Bernard Perlin (Artist)
Perlin studied painting at the Art Students League in New York. Under the Works Projects Administration he created post office murals prior to the war. This poster is one of the few which visually associates the fight for freedom in World War II with the American Revolution.
Dimensions / Weight
Dimensions: 28" H x 22" W
Four color print on paper.
Produced by the United States Office of War Information, Washington, D.C. Printed by the United States Government Printing Office. Distributed by the Division of Public Inquiries, Office of War Information.
Series: Office of War Information Poster, No. 26
To control the form of war messages, the government created the U.S. Office of War Information in June 1942. OWI sought to review and approve the design and distribution of government posters. Posters and their messages were seen as "war graphics," combining the sophisticated style of contemporary graphic design with the promotion of war aims.
Over time, OWI developed six war-information themes for its own internal use, as well as to guide other issuing agencies and major producers of mass-media entertainment.
1. The Nature of the Enemy - general or detailed descriptions of this enemy, such as, he hates religion, persecutes labor, kills Jews and other minorities, smashes home life, debases women, etc.
2. The Nature of our Allies - the United Nations theme, our close ties with Britain, Russia, and China, Mexicans and Americans fighting side by side on Bataan and on the battlefronts.
3. The Need to Work - the countless ways in which Americans must work if we are to win the war, in factories, on ships, in mines, in fields, etc.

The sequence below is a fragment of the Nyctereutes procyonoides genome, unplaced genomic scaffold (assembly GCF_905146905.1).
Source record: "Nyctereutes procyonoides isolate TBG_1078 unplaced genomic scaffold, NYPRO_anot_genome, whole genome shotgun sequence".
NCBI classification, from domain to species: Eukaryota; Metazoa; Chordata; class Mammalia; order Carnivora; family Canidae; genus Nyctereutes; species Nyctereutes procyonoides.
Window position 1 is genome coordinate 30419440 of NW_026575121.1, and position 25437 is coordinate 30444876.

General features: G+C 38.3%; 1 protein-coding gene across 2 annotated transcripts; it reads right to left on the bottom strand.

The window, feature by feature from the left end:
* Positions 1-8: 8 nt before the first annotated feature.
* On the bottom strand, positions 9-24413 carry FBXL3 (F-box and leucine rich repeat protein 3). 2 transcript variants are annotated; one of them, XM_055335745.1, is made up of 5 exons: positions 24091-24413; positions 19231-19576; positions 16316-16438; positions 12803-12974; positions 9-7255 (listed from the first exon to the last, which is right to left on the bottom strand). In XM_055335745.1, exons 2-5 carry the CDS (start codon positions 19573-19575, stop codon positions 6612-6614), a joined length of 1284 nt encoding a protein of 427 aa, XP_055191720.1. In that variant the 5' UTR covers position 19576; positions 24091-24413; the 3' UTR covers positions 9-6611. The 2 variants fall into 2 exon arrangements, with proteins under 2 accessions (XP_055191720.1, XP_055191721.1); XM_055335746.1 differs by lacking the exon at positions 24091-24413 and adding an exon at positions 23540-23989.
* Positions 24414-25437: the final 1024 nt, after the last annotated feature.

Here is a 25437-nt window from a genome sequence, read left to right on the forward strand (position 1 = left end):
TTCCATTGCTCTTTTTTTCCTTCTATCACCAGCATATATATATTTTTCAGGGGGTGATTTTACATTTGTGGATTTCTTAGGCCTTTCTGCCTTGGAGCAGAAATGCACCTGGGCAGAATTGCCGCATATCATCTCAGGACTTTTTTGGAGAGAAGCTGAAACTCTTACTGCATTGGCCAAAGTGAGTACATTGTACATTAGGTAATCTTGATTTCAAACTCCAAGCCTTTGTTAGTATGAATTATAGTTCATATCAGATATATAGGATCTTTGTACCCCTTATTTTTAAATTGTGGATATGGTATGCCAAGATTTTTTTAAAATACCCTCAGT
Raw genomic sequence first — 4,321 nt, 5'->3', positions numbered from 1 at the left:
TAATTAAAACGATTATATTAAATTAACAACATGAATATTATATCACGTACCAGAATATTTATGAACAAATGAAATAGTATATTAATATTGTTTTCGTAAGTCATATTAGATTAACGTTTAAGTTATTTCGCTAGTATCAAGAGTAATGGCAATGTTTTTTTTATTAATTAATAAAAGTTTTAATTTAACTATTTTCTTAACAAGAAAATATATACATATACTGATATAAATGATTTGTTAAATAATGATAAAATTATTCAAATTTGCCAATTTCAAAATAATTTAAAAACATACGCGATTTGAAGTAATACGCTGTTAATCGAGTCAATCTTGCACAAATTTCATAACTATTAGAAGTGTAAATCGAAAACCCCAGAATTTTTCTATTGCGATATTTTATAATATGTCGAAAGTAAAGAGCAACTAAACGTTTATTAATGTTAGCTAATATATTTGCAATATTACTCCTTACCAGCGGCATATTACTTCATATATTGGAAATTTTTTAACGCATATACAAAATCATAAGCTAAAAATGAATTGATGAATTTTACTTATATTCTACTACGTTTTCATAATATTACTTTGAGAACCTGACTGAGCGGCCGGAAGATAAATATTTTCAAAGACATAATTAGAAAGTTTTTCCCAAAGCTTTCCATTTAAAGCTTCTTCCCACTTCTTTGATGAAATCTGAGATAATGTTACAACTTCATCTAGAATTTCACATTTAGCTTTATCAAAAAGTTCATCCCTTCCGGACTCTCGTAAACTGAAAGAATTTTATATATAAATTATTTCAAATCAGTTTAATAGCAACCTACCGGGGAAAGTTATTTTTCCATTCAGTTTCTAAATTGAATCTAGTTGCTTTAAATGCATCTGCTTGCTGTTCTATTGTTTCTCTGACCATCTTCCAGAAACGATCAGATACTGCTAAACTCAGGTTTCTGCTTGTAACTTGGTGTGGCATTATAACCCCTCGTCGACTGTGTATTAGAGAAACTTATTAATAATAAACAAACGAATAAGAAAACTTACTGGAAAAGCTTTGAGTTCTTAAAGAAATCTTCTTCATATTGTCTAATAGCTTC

4. The Need to Fight - the need for fearless waging of war on land, sea, and skies, with bullets, bombs, bare hands, if we are to win.
5. The Need to Sacrifice - Americans are willing to give up all luxuries, devote all spare time to the war effort, etc., to help win the war.
6. The Americans - we are fighting for the four freedoms, the principles of the Atlantic Charter, Democracy, and no discrimination against races and religions, etc.
ref: Alan Cranston to Norman Ferguson, 17 November 1942, folder :California Trip, box 1078, entry E222, MC 148, RG 208, NACP. From Design for Victory: World War II Posters on the American Home Front, William L. Bird, Jr. and Harry R. Rubenstein. Princeton Architectural Press, New York. 1998.
This particular poster fits neatly into theme six.
The Division of Military History and Diplomacy has been collecting recruiting posters for more than 50 years. Recruiting as an activity of the military is important to the understanding of who serves in uniform, during both war time and peace time, and the visual materials used to market military service. The collection contains examples of early Civil War broadsides, World War I posters, including the original artwork for Uncle Sam as drawn by Montgomery Flagg, and World War II posters, which show the recruiting of men and women for all services, and auxiliary organizations. The collection contains primarily Civil War, Spanish American War, World War I, and World War II recruiting posters for the Army, Navy and some Marine. More modern day recruiting materials are also contained in the collections, and cover a broad range of Army recruiting slogans.
Posters during World War II were designed to instill in the people a positive outlook, a sense of patriotism and confidence. They linked the war in trenches with the war at home. From a practical point, they were used to encourage all Americans to help with the war effort. The posters called upon every man, woman, and child to endure the personal sacrifice and domestic adjustments to further the national agenda. They encouraged rationing, conservation and sacrifice. In addition, the posters were used for recruitment, productivity, and motivation as well as for financing the war effort. The stark, colorful graphic designs elicited strong emotions. The posters played to the fears, frustrations, and faith in freedoms that lingered in people's minds during the war.